Simpson: 20 Ayres for two trebles and two basses; Four Divisions

Reviewed on Thu 03 Sep, 2015

Viol consort Chelys perform on facsimiles of 17th-century instruments strung with unwound (plain) gut strings which produce a warm, even tone. BIS's lovely, spacious SACD recording is the best way to appreciate this music’s subtle charms.

Christopher Simpson (c1605-69) remains best known – to those in the know at least – as the author of a treatise called “The Division Viol”, published in 1659 and still in use to today by exponents of these antique instruments. His “Twenty Ayres for Two Trebles and Two Basses” has recently been edited by Alex Parker and is the edition used for this recording. Following Simpson’s own guidance, the “strains” or refrains for each Ayre are first stated then embellished with a selection of ornamental “Graces” intended to evoke different moods. Viol consort Chelys perform on facsimiles of 17th-century instruments strung with unwound (plain) gut strings which produce a warm, even tone. Sonorous diversity is achieved by alternating the continuo accompaniment between theorbo and baroque guitar (both played by James Akers), and Dan Tidhar’s organ or harpsichord. The lovely, spacious SACD recording is the best way to appreciate this music’s subtle charms.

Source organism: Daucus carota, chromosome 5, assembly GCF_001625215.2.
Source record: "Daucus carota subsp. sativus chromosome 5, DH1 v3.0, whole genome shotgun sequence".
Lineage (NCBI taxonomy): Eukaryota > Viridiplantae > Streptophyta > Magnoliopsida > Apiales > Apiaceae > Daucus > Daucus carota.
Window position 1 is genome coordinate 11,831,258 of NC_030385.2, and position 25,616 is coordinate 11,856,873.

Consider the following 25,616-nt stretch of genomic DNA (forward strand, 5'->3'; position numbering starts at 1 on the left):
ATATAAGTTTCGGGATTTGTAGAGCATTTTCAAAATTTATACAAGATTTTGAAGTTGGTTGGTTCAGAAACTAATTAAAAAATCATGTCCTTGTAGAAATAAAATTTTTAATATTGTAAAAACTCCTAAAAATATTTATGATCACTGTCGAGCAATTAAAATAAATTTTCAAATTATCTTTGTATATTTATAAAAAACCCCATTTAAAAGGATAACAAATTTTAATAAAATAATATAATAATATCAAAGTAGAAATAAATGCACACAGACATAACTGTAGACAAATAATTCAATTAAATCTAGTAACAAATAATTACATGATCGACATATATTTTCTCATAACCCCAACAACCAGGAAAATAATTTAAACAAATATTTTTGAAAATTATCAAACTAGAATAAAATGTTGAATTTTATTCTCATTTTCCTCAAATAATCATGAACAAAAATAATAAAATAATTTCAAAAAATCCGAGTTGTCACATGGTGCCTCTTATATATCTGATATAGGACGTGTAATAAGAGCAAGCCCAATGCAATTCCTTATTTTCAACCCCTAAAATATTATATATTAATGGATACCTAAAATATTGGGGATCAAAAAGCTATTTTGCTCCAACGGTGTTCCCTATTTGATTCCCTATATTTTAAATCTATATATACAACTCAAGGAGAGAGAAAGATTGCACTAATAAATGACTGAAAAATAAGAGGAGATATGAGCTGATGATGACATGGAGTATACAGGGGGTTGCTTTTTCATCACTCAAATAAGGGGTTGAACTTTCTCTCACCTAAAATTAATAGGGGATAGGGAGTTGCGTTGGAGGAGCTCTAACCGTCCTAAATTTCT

–Mark Walker